The Crystal Ball by John William Waterhouse (1902)

A crystal ball is a crystal or glass ball commonly used in fortune-telling. It is generally associated with the performance of clairvoyance and scrying in particular. Other names include crystal sphere, gazing ball, orbuculum, shew stone, and show stone. In neopaganism it is sometimes called an orbuculum.

History

By the fifth century CE, scrying using crystal balls was widespread within the Roman Empire and was condemned by the early medieval Christian Church as heretical.[1]

The tomb of Childeric I, a fifth-century king of the Franks, contained a 3.8 cm (1½") diameter transparent beryl globe.[2] The object is similar to other globes that were later found in tombs from the Merovingian period in France and the Saxon period in England. Some of these were complete with a frame suggesting an ornamental object.[3] It has been pointed out that these mounts are identical to those of later globes also believed to be used for magic or divination, indicating that these crystal globes may have been used for crystallomancy.[4][5]

John Dee was a noted British mathematician, astronomer, astrologer, geographer, and consultant to Queen Elizabeth I. He devoted much of his life to alchemy, divination, and Hermetic philosophy, of which the use of crystal balls was often included.[6]

Crystal gazing was a popular pastime in the Victorian era, and was claimed to work best when the Sun is at its northernmost declination. Immediately before the appearance of a vision, the ball was said to mist up from within.[1]

The use of crystal balls for divination also has a long history with the Romani people.[7] Fortune tellers, known as drabardi,[8] traditionally use crystal balls as well as cards to seek knowledge about future events.[9]

Art of scrying

Main articles: Scrying and Crystal gazing

A quartz crystal ball of the type commonly used for divination or scrying

The process of scrying often involves the use of crystals, especially crystal balls, in an attempt to predict the future or otherwise divine hidden information.[10] Crystal ball scrying is commonly used to seek supernatural guidance while making difficult decisions in one's life (e.g., matters of love or finances).[11][12]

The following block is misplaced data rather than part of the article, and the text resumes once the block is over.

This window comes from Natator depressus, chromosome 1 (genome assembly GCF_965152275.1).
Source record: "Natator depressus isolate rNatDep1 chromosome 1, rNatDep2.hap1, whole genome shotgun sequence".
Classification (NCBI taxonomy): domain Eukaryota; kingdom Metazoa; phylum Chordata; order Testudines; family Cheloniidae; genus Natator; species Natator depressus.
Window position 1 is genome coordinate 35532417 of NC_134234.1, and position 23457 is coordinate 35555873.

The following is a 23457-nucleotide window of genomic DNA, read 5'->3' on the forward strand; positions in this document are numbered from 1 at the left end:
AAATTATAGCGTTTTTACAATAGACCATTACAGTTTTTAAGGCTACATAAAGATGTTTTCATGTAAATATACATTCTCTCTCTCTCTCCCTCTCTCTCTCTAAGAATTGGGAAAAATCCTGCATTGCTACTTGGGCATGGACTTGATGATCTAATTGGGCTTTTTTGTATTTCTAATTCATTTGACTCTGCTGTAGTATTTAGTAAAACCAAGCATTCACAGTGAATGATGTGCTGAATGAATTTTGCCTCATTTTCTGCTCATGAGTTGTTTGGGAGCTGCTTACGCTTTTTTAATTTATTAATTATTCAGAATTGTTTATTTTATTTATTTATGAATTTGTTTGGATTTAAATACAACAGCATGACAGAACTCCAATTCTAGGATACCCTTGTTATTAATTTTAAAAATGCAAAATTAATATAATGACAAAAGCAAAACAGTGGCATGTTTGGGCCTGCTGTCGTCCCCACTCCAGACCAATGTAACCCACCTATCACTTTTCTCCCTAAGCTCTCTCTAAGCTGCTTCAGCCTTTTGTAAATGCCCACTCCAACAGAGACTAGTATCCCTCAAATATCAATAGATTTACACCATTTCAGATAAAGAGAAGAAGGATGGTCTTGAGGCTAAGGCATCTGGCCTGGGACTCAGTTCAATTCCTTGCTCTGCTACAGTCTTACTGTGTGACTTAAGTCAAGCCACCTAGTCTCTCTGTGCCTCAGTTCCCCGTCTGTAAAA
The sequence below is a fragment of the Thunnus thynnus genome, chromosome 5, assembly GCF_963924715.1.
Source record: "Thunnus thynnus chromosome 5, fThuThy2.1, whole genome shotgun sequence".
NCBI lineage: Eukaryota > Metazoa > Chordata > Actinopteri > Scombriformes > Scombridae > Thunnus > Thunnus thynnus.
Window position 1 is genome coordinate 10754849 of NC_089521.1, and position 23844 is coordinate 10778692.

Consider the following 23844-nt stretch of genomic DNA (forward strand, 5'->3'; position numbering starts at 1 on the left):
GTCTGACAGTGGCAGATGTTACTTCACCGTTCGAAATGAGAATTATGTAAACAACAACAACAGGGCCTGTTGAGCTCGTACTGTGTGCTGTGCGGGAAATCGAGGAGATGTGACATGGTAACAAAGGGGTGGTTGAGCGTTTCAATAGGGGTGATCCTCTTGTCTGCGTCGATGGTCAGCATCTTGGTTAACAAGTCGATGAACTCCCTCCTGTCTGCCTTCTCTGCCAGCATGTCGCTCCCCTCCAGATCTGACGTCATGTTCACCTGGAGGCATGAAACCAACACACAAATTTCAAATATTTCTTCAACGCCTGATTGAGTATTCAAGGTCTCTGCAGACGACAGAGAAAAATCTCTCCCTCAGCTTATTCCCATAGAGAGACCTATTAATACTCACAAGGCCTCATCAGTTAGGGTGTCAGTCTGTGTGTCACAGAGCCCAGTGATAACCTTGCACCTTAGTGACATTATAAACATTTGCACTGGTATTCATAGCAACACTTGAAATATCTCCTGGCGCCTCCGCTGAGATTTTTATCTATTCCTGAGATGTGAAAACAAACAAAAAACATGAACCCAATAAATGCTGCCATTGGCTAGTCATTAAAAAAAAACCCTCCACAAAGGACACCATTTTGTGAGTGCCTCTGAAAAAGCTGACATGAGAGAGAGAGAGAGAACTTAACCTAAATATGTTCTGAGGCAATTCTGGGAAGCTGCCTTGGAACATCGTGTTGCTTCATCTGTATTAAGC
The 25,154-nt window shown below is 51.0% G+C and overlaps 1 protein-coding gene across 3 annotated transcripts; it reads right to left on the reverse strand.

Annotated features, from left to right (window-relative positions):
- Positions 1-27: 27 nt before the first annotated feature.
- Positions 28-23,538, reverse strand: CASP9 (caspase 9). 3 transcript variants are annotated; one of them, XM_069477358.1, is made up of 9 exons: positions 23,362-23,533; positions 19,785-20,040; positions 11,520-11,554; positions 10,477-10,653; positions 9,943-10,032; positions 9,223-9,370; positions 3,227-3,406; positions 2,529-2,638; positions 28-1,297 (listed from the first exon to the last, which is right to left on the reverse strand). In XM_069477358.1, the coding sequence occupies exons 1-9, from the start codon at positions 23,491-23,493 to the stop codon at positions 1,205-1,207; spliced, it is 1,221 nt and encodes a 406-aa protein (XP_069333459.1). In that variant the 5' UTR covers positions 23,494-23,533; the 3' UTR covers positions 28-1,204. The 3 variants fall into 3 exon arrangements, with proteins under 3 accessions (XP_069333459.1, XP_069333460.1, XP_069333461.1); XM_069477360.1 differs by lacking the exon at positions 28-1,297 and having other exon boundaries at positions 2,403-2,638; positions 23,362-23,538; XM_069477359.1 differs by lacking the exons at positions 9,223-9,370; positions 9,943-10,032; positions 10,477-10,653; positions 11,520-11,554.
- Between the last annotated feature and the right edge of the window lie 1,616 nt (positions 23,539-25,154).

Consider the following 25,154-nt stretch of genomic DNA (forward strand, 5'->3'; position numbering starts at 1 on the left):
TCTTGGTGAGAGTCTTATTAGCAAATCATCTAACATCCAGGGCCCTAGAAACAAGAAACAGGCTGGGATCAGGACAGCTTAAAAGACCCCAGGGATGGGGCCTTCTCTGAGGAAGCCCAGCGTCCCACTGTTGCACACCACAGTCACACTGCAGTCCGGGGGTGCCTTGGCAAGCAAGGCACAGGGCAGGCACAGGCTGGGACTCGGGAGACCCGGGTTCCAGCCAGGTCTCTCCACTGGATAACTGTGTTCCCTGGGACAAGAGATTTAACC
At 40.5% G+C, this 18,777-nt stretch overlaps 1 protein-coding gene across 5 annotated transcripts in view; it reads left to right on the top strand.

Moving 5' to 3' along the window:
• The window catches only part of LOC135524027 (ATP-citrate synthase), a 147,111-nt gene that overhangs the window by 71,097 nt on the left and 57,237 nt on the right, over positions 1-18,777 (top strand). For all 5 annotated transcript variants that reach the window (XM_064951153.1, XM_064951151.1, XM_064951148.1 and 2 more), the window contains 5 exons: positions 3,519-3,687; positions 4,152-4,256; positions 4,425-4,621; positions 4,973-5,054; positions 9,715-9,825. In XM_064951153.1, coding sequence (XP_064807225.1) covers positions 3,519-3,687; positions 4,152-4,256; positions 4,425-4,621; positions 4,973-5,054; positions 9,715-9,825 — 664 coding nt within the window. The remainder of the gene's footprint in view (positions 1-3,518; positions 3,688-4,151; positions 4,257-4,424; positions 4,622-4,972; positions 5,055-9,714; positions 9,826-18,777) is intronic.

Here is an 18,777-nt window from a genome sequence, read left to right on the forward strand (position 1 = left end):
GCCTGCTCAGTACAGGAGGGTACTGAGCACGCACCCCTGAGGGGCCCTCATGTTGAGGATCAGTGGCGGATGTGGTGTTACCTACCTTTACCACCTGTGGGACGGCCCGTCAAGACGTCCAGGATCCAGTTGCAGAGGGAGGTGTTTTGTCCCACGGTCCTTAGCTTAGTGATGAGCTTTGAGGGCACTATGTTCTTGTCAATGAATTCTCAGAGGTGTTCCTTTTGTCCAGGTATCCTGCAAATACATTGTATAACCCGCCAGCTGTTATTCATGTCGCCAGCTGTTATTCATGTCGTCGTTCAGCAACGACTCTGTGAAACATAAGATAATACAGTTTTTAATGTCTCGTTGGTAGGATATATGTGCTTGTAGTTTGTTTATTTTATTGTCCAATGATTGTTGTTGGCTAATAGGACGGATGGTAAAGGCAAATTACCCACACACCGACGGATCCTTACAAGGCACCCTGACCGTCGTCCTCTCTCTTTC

When the technique of scrying is used with crystals, or any transparent body, it is known as crystallomancy or crystal gazing.

In stage magic

Crystal balls are popular props used in mentalism acts by stage magicians. Such routines, in which the performer answers audience questions by means of various ruses, are known as crystal gazing acts. One of the most famous performers of the 20th century, Claude Alexander, was often billed as "Alexander the Crystal Seer".[13]

Optics

Main article: Ball lens

Optically, a crystal ball is a ball lens. For typical materials such as quartz and glass, it forms an image of distant objects slightly beyond the surface of the sphere, on the opposite side. Unlike conventional lenses, the image-forming properties are omnidirectional (independent of the direction being imaged)

This omnidirectional focusing can cause a crystal ball to act as a burning glass when it is brought into full sunlight. The image of the sun formed by a large crystal ball will burn a hand that is holding it, and can ignite dark-coloured flammable material placed near it.[14]

Famous crystal balls

The largest flawless quartz sphere is in the National Museum of Natural History, Washington D.C.